From the announcement page for this exciting new development:
Despite its undeniable importance, much of Aquinas’ work remains available only in Latin. That’s about to change. Logos is going to translate his Commentary on the Sentences of Peter Lombard, Commentary on the Prophet Isaiah, and Commentary on the Prophet Jeremiah into English.
Aquinas wrote three major works of theology. His Summa Theologica (1265–1274) and Summa Contra Gentiles (1264?) have been available in English for almost a century. But his third major piece, his Commentary on the Sentences of Peter Lombard, remains untranslated. Aquinas wrote the Commentary on the Sentences in his twenties as a brand new professor at the University of Paris. The commentary influenced his contemporaries and remains heavily cited by modern theologians. In it, Aquinas broached topics that would dominate his later works, such as the relationship between Aristotelian philosophy and theology. It also offers Aquinas’ most sustained treatments of ecclesiology and sacramental theology.
See the Logos page for the Commentary on the Sentences of Peter Lombard and also the Isaiah and Jeremiah commentaries. They can all be pre-ordered. See a partial translation elsewhere of the first work, to get an idea of what it is like. Wikipedia describes Lombard's Sentences:
The Four Books of Sentences (Libri Quattuor Sententiarum) is a book of theology written by Peter Lombard in the twelfth century. It is a systematic compilation of theology, written around 1150; it derives its name from the sententiae or authoritative statements on biblical passages that it gathered together. . . .
Lombard arranged his material from the Bible and the Church Fathers in four books, then subdivided this material further into chapters. Probably between 1223 and 1227, Alexander of Hales grouped the many chapters of the four books into a smaller number of "distinctions." In this form, the book was widely adopted as a theological textbook in the high and late Middle Ages (the 13th, 14th, and 15th centuries). A commentary on the Sentences was required of every master of theology, and was part of the examination system. . . .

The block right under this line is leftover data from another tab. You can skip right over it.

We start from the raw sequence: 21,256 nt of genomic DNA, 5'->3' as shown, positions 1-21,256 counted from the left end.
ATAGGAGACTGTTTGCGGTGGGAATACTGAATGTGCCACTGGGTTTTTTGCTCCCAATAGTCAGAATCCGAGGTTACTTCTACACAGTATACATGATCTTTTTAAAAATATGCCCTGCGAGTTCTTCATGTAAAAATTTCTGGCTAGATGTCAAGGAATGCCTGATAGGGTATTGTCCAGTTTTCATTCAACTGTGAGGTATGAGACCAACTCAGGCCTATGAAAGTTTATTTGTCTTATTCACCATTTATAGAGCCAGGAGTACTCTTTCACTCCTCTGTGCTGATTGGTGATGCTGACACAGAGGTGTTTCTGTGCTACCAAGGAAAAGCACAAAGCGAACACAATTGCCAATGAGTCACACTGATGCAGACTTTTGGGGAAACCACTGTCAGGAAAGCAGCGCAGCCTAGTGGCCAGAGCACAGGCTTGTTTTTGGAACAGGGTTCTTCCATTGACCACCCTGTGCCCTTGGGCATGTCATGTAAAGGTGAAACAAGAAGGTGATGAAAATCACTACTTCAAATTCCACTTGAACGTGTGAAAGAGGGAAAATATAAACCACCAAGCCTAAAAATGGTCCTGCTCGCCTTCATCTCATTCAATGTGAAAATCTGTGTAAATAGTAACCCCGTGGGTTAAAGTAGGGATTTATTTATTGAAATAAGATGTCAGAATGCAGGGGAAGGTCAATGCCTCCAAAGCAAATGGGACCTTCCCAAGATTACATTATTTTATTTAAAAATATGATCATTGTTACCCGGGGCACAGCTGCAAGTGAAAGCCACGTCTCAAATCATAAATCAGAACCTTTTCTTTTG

The importance of the Sentences to medieval theology and philosophy lies to a significant extent in the overall framework that they provide to theological and philosophical discussion. All the great scholastic thinkers, such as Aquinas, Ockham, Bonaventura, and Scotus, wrote commentaries on the Sentences. But these works were not exactly commentaries, for the Sentences were really a compilation of sources, and Peter Lombard left many questions open, giving later scholars an opportunity to provide their own answers.
Logos also offers St. Thomas' Catena Aurea (or, Golden Chain): an eight-volume compilation of patristic commentary on the Gospels, that contains passages from over eighty Church Fathers.
You can buy any of these even if you don't own one of the Logos package deals. The reader software is free.
Other great deals at the moment at Logos include 93% off the Catholic Library Builder and 25% off 32 titles.
Very soon (as I have already noted), ten of my own books will also be available for purchase at Logos, too.
I've written a review of Logos Catholic Bible Software, if you'd like to learn more about it. Very highly recommended!
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